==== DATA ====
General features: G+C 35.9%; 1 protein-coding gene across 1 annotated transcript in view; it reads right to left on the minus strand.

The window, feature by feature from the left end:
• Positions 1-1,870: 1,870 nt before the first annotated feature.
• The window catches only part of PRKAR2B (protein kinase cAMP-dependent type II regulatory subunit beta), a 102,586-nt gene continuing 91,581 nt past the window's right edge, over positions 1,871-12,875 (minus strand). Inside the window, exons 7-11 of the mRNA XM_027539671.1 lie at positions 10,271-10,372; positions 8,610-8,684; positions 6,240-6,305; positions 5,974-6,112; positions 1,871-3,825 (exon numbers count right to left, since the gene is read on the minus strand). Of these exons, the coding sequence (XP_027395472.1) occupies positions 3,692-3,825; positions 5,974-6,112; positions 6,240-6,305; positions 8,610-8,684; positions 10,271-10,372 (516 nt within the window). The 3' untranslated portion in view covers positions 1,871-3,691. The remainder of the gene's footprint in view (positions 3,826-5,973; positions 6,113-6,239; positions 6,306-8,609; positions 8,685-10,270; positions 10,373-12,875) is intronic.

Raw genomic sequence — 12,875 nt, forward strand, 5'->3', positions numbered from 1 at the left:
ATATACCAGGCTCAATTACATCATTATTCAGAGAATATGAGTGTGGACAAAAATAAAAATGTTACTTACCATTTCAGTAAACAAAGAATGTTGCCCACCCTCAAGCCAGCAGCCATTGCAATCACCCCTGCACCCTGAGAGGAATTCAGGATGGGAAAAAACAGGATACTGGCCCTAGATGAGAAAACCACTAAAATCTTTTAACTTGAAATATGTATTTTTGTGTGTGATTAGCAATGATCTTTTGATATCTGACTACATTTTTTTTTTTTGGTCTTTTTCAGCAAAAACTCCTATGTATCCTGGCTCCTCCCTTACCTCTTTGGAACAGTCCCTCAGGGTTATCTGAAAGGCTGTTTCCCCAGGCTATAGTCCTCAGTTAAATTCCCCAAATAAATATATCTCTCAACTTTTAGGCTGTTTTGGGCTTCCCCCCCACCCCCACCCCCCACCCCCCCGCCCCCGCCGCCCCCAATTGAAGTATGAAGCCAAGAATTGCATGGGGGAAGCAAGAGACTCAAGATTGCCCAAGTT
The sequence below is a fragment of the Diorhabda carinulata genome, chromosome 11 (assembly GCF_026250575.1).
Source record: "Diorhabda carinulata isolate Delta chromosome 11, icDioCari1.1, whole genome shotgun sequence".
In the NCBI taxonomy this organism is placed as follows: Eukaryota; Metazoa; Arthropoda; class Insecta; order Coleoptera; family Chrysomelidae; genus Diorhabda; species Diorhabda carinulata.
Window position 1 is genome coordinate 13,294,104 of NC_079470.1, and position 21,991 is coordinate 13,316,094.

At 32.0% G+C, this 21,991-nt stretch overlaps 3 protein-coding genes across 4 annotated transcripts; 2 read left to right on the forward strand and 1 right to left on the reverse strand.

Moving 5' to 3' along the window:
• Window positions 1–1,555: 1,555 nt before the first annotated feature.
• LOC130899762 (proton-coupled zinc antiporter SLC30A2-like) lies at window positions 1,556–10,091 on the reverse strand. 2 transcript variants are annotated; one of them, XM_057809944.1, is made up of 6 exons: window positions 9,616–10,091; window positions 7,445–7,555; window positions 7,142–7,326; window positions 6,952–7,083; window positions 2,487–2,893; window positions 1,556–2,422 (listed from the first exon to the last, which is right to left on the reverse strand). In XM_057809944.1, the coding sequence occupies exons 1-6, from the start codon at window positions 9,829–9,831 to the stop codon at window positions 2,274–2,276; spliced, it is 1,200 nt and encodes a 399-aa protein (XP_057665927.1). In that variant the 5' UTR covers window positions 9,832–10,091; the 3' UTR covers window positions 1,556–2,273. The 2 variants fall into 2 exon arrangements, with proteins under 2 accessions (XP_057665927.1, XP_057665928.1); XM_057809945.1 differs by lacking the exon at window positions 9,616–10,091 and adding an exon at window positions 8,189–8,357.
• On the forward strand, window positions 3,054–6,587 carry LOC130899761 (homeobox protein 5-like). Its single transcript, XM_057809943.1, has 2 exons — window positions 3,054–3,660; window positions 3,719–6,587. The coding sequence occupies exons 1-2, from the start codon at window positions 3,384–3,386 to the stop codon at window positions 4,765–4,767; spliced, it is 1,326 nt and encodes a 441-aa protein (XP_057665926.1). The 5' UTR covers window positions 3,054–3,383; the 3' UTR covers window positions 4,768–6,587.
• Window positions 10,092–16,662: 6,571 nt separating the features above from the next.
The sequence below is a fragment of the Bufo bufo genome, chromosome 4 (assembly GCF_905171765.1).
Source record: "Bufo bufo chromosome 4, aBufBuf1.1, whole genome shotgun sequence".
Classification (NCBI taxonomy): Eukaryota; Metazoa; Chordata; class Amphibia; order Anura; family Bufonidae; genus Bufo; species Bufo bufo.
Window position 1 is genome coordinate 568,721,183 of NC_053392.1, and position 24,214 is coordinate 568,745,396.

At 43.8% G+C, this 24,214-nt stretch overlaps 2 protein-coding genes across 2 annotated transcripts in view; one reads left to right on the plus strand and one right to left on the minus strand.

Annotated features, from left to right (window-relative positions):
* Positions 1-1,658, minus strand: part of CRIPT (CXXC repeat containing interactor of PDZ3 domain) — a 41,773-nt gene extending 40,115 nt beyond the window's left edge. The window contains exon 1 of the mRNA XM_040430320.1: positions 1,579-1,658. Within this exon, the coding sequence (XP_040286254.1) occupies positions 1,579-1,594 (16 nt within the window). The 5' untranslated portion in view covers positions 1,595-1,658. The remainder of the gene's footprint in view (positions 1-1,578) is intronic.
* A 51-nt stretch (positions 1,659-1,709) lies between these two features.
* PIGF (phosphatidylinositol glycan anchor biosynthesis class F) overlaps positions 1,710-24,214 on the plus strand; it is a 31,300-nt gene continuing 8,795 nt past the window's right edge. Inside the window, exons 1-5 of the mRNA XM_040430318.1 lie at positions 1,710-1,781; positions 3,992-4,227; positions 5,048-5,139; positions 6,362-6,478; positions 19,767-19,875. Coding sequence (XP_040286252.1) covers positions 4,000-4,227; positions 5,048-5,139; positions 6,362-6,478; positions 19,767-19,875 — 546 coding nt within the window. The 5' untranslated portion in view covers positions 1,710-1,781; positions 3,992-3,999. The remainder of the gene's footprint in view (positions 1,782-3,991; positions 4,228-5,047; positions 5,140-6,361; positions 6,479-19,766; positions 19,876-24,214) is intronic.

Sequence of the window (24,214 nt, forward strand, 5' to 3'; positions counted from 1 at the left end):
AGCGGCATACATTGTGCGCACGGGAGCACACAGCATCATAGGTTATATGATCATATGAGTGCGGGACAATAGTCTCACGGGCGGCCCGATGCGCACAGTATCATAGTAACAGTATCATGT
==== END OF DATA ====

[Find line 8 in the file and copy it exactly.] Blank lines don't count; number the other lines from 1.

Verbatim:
Source record: "Diorhabda carinulata isolate Delta chromosome 11, icDioCari1.1, whole genome shotgun sequence".